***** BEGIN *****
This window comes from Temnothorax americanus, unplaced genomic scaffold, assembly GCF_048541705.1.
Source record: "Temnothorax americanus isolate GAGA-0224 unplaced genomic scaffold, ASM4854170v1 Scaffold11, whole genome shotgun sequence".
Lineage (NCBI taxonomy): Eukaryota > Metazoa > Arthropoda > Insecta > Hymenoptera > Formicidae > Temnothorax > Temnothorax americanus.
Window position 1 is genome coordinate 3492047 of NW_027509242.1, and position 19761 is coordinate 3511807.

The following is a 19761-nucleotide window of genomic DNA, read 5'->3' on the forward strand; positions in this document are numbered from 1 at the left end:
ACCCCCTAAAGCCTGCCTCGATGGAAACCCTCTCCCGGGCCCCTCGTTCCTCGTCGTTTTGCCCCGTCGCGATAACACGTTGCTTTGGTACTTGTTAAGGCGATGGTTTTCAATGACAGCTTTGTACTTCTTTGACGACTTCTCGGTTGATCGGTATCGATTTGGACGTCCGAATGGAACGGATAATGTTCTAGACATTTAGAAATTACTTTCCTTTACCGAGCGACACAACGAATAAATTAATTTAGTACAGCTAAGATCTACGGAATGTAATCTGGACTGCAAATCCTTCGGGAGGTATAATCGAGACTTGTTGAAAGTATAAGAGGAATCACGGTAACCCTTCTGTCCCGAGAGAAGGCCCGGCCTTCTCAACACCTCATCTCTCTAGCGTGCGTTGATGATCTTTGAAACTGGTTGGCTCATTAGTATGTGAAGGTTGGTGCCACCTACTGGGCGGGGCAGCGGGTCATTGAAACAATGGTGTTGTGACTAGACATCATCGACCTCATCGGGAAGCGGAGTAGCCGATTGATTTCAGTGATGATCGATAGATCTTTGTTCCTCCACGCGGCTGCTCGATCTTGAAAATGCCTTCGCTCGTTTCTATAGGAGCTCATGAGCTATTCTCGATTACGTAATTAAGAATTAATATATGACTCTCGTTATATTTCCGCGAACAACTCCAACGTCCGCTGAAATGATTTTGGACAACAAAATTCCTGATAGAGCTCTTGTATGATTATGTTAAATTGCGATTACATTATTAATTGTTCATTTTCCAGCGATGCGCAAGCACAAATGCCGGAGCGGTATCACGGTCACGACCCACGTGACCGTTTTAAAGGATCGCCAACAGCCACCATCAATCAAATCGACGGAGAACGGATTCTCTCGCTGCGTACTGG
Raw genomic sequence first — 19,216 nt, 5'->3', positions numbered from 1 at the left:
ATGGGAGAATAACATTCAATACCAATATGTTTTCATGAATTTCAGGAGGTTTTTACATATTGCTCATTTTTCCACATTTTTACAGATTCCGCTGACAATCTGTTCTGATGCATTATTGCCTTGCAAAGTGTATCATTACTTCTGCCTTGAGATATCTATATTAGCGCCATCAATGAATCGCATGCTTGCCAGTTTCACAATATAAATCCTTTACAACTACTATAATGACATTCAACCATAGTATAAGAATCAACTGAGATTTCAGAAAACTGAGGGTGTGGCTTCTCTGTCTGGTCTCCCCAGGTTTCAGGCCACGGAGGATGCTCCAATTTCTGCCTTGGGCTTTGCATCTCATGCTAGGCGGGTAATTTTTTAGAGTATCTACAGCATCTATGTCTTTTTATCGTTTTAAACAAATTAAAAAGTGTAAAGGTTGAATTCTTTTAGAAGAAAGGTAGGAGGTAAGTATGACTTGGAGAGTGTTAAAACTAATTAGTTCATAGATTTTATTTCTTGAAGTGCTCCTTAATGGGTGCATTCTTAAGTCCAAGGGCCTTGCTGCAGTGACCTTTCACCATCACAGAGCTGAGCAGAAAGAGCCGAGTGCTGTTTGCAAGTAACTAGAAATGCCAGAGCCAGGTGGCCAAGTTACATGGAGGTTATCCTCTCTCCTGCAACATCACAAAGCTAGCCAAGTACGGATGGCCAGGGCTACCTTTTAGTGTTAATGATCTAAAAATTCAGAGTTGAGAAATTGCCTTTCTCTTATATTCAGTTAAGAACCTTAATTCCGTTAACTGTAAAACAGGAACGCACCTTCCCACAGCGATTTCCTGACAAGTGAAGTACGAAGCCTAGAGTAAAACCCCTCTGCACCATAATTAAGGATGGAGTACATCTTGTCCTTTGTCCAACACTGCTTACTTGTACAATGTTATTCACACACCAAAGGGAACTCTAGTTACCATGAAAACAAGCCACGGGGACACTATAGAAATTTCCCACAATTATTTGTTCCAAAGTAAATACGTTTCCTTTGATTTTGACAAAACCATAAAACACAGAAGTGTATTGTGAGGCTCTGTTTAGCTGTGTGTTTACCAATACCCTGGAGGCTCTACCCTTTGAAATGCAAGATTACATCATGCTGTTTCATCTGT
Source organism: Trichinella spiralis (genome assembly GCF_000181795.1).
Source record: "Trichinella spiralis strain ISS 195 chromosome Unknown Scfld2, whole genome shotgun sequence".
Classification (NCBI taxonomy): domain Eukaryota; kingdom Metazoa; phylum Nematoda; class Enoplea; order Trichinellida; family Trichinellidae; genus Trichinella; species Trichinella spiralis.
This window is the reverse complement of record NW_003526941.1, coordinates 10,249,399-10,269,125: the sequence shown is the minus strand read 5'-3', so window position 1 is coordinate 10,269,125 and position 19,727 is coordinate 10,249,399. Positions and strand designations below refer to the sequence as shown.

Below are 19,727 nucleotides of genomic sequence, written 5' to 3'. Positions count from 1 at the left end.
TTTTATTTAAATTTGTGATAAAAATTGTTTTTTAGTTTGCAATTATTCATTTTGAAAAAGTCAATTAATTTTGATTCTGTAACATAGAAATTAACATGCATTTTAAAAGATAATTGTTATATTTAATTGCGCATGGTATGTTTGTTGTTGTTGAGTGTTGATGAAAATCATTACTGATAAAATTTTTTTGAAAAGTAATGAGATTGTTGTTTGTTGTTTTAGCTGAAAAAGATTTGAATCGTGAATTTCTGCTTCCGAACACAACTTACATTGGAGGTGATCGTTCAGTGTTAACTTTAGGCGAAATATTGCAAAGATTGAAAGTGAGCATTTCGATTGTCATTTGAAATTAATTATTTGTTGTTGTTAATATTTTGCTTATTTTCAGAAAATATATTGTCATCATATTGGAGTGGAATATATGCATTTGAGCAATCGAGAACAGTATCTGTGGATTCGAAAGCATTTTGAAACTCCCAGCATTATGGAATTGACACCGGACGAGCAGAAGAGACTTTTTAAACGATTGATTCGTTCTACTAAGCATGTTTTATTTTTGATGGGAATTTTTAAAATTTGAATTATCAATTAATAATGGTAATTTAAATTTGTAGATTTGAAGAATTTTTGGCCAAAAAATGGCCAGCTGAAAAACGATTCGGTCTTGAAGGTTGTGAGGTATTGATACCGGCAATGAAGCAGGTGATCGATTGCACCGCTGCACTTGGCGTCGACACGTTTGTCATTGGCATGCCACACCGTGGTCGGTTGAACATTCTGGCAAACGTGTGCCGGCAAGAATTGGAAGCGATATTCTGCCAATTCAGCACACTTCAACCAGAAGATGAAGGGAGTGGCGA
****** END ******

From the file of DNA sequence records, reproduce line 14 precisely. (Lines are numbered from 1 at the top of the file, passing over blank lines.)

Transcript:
TTTTATTTAAATTTGTGATAAAAATTGTTTTTTAGTTTGCAATTATTCATTTTGAAAAAGTCAATTAATTTTGATTCTGTAACATAGAAATTAACATGCATTTTAAAAGATAATTGTTATATTTAATTGCGCATGGTATGTTTGTTGTTGTTGAGTGTTGATGAAAATCATTACTGATAAAATTTTTTTGAAAAGTAATGAGATTGTTGTTTGTTGTTTTAGCTGAAAAAGATTTGAATCGTGAATTTCTGCTTCCGAACACAACTTACATTGGAGGTGATCGTTCAGTGTTAACTTTAGGCGAAATATTGCAAAGATTGAAAGTGAGCATTTCGATTGTCATTTGAAATTAATTATTTGTTGTTGTTAATATTTTGCTTATTTTCAGAAAATATATTGTCATCATATTGGAGTGGAATATATGCATTTGAGCAATCGAGAACAGTATCTGTGGATTCGAAAGCATTTTGAAACTCCCAGCATTATGGAATTGACACCGGACGAGCAGAAGAGACTTTTTAAACGATTGATTCGTTCTACTAAGCATGTTTTATTTTTGATGGGAATTTTTAAAATTTGAATTATCAATTAATAATGGTAATTTAAATTTGTAGATTTGAAGAATTTTTGGCCAAAAAATGGCCAGCTGAAAAACGATTCGGTCTTGAAGGTTGTGAGGTATTGATACCGGCAATGAAGCAGGTGATCGATTGCACCGCTGCACTTGGCGTCGACACGTTTGTCATTGGCATGCCACACCGTGGTCGGTTGAACATTCTGGCAAACGTGTGCCGGCAAGAATTGGAAGCGATATTCTGCCAATTCAGCACACTTCAACCAGAAGATGAAGGGAGTGGCGA